I found the perspectives of our CEO panelists – Kim Bond, President & CEO, Mental Health Systems, Inc.; and Harriet Hall, Ph.D., Chief Executive Officer, Jefferson Center for Mental Health at the 2014 OPEN MINDS Performance Management Institute “townhall” session, What Keeps You Up At Night? The CEO Role In Improving Organizational Performance , most interesting. In the past, when we’ve asked CEOs about their worries, the answers have been largely about the present – productivity, staffing, contract management, and more. What did I take away from this year’s session? That those worries are also about the future – and how to “move” organizations to a sustainable and successful market position in that future scenario.
The ability to perceive events in the future is the very definition of clairvoyant. The unique twist for a CEO – not only understanding what the future might hold, but doing something about it. As Dr. Hall noted, “As CEOs we tend to live in the future. Out there in the future, I’m always looking for ways to make the things I’m thinking about relevant for the staff. How do we deal with the present?” For Dr. Hall, key to that relevancy is strategic planning, and specifically, scenario-based planning. How many distinct futures can your executive team come up with, and then how do you prepare for the broadest range of possible futures? In this planning approach, your executive team outlines the likely scenarios in each market, develops a plan for each, and builds their action plan around the most likely scenario (for a look into the eight future developments organizations can count on, see Role Playing For Success and The Futurists View of Health & Human Services: A Briefing & Executive Exercise in Strategic Scenario Planning).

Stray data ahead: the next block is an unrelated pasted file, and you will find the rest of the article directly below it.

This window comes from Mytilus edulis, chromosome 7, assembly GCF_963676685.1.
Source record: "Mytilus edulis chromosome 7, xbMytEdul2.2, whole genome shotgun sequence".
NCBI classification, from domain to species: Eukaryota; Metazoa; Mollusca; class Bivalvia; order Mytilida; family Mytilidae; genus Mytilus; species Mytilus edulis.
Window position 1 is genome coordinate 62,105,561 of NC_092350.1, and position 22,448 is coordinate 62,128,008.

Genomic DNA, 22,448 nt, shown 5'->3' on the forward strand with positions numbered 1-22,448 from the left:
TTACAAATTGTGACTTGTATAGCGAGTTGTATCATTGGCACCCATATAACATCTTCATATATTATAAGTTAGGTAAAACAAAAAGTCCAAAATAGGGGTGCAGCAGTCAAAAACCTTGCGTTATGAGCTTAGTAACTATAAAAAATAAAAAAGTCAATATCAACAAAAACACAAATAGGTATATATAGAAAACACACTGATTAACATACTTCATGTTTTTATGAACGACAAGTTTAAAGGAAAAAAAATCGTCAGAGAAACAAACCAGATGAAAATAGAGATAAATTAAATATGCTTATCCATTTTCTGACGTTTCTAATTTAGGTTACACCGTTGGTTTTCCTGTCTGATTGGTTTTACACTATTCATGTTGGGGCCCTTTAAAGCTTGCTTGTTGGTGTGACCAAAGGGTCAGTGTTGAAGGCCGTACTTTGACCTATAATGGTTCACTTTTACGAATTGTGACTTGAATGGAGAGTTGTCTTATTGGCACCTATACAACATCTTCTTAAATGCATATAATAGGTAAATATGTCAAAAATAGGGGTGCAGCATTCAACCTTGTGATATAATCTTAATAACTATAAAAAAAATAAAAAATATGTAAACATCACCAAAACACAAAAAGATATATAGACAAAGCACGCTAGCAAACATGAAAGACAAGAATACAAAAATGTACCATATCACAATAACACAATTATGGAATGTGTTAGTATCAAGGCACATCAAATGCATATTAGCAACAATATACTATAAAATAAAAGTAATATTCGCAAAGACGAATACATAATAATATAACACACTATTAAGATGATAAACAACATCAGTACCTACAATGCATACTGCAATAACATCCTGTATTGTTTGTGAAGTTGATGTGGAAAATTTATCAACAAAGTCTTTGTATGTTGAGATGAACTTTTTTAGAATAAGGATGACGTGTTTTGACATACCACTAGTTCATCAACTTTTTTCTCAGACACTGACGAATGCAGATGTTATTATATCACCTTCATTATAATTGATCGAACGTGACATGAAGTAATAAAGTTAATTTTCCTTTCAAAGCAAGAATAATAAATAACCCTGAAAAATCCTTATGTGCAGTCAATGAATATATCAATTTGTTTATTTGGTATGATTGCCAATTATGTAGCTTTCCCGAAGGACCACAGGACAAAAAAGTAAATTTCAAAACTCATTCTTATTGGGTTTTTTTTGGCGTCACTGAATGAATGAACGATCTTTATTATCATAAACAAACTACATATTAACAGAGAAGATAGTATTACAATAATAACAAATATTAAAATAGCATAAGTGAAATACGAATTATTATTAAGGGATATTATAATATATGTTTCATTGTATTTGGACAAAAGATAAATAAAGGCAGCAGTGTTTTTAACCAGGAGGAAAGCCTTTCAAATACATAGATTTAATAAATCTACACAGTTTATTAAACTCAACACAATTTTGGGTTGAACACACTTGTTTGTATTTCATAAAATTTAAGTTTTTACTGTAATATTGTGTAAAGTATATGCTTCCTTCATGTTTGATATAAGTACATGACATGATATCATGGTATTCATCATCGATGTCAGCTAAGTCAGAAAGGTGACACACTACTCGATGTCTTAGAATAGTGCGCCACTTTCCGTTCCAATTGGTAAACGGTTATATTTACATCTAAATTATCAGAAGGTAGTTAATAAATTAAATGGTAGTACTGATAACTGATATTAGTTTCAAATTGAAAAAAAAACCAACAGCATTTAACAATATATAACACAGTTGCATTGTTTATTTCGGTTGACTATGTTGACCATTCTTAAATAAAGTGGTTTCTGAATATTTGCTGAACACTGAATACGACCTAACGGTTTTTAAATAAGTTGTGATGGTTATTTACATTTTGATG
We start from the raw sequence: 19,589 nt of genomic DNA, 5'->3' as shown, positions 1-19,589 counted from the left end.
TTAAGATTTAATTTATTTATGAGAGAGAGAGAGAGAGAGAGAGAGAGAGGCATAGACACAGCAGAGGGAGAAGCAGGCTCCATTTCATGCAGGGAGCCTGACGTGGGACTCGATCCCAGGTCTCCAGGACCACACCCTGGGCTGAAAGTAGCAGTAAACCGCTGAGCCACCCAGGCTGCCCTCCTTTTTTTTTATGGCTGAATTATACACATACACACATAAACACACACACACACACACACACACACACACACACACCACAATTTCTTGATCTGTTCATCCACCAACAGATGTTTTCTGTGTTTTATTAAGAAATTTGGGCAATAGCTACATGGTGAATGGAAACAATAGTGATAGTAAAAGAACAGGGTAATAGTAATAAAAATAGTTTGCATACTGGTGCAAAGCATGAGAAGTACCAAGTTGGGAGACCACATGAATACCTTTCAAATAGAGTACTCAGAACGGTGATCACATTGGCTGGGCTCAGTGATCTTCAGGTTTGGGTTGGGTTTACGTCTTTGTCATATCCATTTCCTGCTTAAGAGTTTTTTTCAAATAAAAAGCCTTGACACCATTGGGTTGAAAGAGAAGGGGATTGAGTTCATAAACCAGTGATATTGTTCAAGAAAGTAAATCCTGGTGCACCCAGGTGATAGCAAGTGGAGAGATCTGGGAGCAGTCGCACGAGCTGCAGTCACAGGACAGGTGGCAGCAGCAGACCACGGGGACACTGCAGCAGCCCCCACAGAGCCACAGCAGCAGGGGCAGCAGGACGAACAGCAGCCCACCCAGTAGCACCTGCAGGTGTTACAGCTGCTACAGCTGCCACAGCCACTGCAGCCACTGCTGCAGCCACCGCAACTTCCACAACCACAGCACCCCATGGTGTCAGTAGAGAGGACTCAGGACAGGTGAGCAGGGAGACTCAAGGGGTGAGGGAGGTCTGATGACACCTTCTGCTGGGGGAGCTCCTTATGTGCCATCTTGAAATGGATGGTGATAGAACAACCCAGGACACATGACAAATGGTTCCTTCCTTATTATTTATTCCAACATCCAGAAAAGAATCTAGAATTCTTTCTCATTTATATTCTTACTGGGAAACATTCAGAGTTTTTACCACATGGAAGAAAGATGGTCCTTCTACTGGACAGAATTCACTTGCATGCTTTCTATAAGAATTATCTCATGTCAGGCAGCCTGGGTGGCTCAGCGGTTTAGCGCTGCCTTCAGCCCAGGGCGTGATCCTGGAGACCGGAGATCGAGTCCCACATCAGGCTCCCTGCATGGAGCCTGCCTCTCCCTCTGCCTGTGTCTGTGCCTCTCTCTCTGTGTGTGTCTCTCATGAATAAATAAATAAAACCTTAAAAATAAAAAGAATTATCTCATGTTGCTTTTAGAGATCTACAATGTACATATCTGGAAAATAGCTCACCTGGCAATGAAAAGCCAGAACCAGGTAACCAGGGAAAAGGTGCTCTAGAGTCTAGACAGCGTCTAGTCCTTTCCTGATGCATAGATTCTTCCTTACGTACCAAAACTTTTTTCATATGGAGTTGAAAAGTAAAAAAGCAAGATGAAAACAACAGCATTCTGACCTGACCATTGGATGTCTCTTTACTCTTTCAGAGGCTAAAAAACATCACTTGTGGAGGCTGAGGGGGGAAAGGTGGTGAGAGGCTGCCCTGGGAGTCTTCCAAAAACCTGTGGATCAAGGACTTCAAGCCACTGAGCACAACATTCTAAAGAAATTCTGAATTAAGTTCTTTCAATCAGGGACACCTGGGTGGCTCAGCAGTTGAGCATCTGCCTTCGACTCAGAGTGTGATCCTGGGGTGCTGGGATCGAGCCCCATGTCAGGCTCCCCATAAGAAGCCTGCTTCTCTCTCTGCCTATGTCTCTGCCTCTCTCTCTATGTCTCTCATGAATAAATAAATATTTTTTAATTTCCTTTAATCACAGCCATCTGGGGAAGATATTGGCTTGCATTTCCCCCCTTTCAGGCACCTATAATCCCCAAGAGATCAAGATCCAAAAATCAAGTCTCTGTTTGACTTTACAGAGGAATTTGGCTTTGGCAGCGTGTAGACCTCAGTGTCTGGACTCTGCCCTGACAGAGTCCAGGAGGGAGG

But preparing for future scenarios – making the hard choices that are required – is a huge challenge. In the words of Ms. Bond, “It takes a while sometimes to turn the boat, and it’s a scary decision. How many scenarios are there? That’s the job of the CEO.” In her discussion of planning for the future, Ms. Bond touched on many of the scenarios that we have covered at OPEN MINDS – preparing for the PPACA (see We’ve Seen The Future Of Health Care & It’s Massachusetts), implementing EHRs (see Implementing An EHR System?), offering more retail services (see ‘Retail’ View Of Health Care Here To Stay), and providing more consumer choices (see If Consumers Have a Choice, Will They Choose You?). The market variables that affect strategy are many.
My favorite new phrase from this year’s institute came from this session: Ms. Bond’s discussion of anticipating the “lethal competitor.” The gist of the concept? Imagine a new organization (or a “new to your particular market” organization) that starts competing with you for your core business. The question for CEOs – what assets could they have (staff, services, resources, contracts, technology, etc.) – and how does your organization compete?
While much has been written about mindfulness and the importance of a focus on the present, the present cannot be the sole focus of CEOs. To quote the age old lesson of General Buford at Gettysburg (see Positioning For Strategic Advantage: General Buford & The High Ground), the leaders role is to make sure their organization is positioned and prepared for what lies ahead. That can keep you up at night.